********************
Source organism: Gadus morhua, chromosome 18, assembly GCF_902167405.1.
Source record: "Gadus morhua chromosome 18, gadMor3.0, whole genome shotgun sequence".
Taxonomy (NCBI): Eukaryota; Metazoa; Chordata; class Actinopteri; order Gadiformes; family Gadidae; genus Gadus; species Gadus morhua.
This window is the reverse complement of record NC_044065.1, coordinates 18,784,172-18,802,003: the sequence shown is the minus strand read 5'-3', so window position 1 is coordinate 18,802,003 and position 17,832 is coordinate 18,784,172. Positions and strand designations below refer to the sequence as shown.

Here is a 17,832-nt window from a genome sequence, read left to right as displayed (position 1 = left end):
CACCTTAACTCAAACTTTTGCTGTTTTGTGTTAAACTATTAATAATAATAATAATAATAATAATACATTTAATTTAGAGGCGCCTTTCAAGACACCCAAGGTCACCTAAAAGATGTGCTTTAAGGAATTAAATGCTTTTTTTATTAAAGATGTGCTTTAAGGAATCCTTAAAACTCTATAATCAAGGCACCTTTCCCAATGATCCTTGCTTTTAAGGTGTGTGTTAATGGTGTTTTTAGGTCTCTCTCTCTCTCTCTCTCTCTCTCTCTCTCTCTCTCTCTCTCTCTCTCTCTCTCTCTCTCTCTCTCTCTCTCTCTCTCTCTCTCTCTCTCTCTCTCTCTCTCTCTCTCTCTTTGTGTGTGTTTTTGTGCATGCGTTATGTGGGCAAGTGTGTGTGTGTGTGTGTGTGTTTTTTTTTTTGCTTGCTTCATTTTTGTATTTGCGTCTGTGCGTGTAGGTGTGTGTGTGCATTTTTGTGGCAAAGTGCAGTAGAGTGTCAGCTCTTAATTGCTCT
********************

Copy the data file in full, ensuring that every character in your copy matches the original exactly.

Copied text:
Source organism: Gadus morhua, chromosome 18, assembly GCF_902167405.1.
Source record: "Gadus morhua chromosome 18, gadMor3.0, whole genome shotgun sequence".
Taxonomy (NCBI): Eukaryota; Metazoa; Chordata; class Actinopteri; order Gadiformes; family Gadidae; genus Gadus; species Gadus morhua.
This window is the reverse complement of record NC_044065.1, coordinates 18,784,172-18,802,003: the sequence shown is the minus strand read 5'-3', so window position 1 is coordinate 18,802,003 and position 17,832 is coordinate 18,784,172. Positions and strand designations below refer to the sequence as shown.

Here is a 17,832-nt window from a genome sequence, read left to right as displayed (position 1 = left end):
CACCTTAACTCAAACTTTTGCTGTTTTGTGTTAAACTATTAATAATAATAATAATAATAATAATACATTTAATTTAGAGGCGCCTTTCAAGACACCCAAGGTCACCTAAAAGATGTGCTTTAAGGAATTAAATGCTTTTTTTATTAAAGATGTGCTTTAAGGAATCCTTAAAACTCTATAATCAAGGCACCTTTCCCAATGATCCTTGCTTTTAAGGTGTGTGTTAATGGTGTTTTTAGGTCTCTCTCTCTCTCTCTCTCTCTCTCTCTCTCTCTCTCTCTCTCTCTCTCTCTCTCTCTCTCTCTCTCTCTCTCTCTCTCTCTCTCTCTCTCTCTCTCTCTCTCTCTCTCTCTTTGTGTGTGTTTTTGTGCATGCGTTATGTGGGCAAGTGTGTGTGTGTGTGTGTGTGTTTTTTTTTTTGCTTGCTTCATTTTTGTATTTGCGTCTGTGCGTGTAGGTGTGTGTGTGCATTTTTGTGGCAAAGTGCAGTAGAGTGTCAGCTCTTAATTGCTCT